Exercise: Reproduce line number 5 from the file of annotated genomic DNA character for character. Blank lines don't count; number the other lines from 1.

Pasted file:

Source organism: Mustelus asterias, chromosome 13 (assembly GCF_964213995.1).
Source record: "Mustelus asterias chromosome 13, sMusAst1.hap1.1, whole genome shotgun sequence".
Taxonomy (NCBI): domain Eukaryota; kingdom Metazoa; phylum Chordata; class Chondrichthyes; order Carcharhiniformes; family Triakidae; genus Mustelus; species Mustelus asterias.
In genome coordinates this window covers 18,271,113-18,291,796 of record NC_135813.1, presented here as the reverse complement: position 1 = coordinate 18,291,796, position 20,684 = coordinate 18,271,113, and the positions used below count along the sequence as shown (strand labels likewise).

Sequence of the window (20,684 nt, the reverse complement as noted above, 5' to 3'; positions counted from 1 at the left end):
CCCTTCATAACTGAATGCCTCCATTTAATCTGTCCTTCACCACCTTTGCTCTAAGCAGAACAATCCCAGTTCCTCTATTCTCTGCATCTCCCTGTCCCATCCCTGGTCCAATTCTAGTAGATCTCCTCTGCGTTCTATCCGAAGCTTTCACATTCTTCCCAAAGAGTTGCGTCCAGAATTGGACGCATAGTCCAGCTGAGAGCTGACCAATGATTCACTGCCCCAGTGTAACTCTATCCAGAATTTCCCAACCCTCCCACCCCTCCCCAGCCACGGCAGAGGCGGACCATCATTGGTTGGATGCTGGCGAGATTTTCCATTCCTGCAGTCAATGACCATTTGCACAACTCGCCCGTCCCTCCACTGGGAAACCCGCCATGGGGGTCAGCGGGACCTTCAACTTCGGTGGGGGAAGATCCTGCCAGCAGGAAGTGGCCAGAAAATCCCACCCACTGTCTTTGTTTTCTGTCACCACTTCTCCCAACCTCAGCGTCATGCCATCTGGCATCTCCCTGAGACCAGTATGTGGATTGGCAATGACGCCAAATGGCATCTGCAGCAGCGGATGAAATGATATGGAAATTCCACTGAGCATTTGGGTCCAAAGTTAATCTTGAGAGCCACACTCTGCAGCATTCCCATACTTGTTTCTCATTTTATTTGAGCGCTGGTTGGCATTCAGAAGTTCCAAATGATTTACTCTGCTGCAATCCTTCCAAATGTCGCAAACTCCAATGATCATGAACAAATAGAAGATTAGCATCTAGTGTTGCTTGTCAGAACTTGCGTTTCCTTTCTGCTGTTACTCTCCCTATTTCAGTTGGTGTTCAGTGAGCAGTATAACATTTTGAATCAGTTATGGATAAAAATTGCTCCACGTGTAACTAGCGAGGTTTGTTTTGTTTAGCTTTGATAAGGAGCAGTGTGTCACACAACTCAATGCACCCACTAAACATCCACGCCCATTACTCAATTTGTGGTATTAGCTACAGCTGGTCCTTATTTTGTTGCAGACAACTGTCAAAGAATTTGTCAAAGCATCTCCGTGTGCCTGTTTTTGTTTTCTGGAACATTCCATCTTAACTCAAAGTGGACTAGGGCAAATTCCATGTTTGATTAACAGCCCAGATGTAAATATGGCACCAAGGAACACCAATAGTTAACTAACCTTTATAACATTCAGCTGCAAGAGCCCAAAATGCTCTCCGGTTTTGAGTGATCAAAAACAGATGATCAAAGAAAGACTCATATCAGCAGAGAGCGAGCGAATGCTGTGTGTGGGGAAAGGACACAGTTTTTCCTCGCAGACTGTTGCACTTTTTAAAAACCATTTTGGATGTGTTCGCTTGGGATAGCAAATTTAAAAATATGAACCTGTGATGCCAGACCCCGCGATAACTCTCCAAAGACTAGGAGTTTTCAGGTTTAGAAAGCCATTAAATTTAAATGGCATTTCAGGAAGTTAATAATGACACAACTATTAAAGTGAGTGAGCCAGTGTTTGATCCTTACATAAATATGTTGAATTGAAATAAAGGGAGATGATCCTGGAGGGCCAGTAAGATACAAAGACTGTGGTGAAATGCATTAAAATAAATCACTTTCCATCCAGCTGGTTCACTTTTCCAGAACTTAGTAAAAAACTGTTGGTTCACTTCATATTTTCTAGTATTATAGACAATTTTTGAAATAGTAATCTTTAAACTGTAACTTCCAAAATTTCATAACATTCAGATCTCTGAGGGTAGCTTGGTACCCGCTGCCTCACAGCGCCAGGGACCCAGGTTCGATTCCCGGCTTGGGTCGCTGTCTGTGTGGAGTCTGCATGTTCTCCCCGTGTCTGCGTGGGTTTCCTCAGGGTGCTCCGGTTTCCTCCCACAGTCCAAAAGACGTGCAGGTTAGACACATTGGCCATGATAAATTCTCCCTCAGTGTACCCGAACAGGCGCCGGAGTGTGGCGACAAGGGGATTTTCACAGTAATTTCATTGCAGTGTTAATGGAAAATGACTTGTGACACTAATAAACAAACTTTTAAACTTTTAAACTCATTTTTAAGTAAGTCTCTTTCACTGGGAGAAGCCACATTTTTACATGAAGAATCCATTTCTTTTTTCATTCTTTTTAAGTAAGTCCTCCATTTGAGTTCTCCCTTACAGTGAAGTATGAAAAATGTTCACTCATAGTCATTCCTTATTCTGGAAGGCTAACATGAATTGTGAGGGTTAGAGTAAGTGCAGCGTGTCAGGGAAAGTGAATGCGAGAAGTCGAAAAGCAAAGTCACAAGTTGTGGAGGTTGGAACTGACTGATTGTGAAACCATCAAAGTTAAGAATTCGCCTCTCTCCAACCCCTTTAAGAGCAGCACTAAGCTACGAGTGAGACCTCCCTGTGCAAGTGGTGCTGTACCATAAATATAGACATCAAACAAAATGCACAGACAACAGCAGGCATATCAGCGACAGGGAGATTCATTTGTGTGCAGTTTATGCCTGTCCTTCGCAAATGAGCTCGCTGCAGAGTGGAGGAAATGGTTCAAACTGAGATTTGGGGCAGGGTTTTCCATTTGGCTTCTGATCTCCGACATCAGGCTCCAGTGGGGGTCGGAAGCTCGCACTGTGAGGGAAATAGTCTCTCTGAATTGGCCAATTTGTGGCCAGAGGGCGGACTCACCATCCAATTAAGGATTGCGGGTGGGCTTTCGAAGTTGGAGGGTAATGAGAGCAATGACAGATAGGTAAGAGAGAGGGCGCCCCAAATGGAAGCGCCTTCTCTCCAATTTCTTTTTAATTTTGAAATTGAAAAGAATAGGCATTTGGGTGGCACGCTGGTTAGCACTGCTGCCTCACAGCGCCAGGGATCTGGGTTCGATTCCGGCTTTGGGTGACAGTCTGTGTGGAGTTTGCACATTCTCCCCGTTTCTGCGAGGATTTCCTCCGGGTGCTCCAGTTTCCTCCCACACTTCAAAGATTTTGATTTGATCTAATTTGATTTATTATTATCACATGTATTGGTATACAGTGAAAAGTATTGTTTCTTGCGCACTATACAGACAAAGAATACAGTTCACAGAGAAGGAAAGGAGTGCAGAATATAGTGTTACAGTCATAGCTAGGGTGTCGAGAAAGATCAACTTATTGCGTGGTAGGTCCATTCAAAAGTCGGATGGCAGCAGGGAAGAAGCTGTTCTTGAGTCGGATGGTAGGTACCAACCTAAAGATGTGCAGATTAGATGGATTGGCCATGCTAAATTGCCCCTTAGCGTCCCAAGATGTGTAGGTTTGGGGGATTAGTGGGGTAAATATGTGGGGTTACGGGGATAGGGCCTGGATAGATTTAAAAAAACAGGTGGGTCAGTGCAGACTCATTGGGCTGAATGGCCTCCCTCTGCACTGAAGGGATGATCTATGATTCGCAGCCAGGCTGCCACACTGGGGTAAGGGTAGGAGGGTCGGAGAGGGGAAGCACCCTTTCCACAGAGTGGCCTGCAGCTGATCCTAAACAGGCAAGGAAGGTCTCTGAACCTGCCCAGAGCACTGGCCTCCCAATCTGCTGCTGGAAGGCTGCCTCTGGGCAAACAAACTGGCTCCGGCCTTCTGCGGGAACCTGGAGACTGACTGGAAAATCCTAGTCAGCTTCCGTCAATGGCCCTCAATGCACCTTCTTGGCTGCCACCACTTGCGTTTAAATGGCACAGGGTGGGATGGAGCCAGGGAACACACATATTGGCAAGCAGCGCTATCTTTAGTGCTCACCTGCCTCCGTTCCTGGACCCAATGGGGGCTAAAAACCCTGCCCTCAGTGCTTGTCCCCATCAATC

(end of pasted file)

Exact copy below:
Sequence of the window (20,684 nt, the reverse complement as noted above, 5' to 3'; positions counted from 1 at the left end):